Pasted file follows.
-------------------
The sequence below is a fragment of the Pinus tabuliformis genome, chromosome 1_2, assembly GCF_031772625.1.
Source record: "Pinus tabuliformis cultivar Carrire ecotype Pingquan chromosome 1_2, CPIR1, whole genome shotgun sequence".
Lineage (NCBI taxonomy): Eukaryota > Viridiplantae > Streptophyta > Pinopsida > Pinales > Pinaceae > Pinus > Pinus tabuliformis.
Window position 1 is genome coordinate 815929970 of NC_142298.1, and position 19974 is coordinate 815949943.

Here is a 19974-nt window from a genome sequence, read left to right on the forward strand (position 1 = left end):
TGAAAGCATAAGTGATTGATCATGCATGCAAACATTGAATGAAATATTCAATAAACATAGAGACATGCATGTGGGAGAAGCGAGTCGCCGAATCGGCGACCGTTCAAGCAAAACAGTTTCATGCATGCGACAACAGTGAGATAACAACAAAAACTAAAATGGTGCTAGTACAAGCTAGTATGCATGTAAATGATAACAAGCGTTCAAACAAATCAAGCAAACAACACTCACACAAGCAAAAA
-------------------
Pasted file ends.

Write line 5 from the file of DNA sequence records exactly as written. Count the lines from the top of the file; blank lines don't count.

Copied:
Here is a 19974-nt window from a genome sequence, read left to right on the forward strand (position 1 = left end):